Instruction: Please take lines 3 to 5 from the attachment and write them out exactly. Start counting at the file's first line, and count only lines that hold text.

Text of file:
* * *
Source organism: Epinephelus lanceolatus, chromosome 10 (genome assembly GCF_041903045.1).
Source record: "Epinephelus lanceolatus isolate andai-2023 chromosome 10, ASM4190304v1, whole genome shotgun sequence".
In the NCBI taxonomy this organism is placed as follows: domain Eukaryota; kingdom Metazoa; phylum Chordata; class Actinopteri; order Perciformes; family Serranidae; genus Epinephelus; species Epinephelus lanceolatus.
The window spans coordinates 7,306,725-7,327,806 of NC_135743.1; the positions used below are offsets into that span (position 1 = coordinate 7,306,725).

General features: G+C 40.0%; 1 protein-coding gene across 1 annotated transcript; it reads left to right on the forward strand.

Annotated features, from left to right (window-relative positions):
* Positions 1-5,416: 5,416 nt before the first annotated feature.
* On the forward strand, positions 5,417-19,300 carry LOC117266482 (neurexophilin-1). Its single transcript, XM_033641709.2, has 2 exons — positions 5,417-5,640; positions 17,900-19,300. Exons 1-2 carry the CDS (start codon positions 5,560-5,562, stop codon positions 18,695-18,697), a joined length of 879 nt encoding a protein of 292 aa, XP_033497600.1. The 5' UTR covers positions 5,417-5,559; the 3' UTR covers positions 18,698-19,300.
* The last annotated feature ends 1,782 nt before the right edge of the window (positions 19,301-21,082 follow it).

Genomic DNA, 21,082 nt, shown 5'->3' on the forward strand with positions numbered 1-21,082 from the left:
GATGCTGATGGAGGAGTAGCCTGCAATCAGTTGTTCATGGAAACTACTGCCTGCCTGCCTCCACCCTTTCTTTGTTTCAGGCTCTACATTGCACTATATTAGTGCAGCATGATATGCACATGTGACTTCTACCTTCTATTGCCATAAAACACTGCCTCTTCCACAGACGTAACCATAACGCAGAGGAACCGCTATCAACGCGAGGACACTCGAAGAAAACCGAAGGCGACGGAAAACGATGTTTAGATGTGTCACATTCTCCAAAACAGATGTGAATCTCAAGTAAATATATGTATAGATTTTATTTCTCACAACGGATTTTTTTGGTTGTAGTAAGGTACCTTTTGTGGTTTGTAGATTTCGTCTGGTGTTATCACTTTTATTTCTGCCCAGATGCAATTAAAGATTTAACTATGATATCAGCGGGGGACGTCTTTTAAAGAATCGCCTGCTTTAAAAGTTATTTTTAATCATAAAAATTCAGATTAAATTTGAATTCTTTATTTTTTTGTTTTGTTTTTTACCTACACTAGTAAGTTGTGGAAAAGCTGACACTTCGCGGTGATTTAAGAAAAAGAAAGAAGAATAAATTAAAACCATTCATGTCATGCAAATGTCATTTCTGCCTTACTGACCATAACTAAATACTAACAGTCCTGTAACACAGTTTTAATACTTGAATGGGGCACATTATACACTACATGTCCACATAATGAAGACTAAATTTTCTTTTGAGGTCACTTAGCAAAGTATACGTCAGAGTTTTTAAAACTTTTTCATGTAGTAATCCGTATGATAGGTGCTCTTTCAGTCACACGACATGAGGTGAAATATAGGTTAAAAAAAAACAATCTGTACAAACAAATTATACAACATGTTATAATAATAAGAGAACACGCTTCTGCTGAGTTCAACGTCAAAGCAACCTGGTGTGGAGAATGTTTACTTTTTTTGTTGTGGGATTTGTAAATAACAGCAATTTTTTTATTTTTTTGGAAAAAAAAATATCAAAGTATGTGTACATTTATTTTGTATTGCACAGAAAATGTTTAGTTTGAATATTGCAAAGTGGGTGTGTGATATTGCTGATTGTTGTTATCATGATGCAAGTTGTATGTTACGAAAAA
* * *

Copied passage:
In the NCBI taxonomy this organism is placed as follows: domain Eukaryota; kingdom Metazoa; phylum Chordata; class Actinopteri; order Perciformes; family Serranidae; genus Epinephelus; species Epinephelus lanceolatus.
The window spans coordinates 7,306,725-7,327,806 of NC_135743.1; the positions used below are offsets into that span (position 1 = coordinate 7,306,725).

General features: G+C 40.0%; 1 protein-coding gene across 1 annotated transcript; it reads left to right on the forward strand.